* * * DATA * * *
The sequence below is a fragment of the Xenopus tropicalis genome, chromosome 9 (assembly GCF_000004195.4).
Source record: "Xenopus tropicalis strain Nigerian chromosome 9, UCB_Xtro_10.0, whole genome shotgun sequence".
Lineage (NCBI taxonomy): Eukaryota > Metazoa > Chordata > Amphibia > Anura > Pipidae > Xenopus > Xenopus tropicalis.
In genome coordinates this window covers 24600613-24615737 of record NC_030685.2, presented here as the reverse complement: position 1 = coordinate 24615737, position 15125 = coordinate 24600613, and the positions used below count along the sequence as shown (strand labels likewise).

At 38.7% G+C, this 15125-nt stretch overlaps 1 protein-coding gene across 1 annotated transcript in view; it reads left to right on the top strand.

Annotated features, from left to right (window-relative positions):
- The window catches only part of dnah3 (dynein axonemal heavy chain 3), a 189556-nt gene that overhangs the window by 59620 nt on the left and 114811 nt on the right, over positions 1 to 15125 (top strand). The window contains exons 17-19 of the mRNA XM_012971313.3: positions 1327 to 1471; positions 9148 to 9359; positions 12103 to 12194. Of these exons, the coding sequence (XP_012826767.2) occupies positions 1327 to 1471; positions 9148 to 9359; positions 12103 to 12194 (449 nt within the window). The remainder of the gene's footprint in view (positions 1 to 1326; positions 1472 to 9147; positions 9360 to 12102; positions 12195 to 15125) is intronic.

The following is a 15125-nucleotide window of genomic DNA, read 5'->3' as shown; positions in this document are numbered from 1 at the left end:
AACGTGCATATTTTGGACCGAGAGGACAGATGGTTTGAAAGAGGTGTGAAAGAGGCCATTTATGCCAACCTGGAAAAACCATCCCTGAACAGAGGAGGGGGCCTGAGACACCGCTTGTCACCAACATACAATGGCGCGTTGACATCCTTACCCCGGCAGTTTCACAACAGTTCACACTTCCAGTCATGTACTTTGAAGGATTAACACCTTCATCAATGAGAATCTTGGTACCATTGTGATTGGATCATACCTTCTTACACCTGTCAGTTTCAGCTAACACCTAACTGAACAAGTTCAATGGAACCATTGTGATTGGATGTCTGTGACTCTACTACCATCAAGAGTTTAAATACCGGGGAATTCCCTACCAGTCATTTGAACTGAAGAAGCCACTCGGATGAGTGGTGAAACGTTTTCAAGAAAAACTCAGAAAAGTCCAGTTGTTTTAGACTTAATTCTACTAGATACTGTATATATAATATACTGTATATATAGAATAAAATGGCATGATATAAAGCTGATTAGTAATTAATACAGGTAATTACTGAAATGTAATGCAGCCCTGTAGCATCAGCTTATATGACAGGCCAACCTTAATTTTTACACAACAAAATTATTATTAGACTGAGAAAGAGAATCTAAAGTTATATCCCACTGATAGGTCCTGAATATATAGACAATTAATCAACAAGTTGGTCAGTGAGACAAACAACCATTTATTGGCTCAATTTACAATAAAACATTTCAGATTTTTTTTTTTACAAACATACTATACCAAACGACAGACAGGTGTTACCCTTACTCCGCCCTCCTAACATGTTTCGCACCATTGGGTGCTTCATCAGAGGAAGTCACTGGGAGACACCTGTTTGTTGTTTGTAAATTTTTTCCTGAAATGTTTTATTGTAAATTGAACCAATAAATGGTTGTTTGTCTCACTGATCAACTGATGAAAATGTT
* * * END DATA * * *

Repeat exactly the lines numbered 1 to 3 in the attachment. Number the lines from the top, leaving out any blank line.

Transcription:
The sequence below is a fragment of the Xenopus tropicalis genome, chromosome 9 (assembly GCF_000004195.4).
Source record: "Xenopus tropicalis strain Nigerian chromosome 9, UCB_Xtro_10.0, whole genome shotgun sequence".
Lineage (NCBI taxonomy): Eukaryota > Metazoa > Chordata > Amphibia > Anura > Pipidae > Xenopus > Xenopus tropicalis.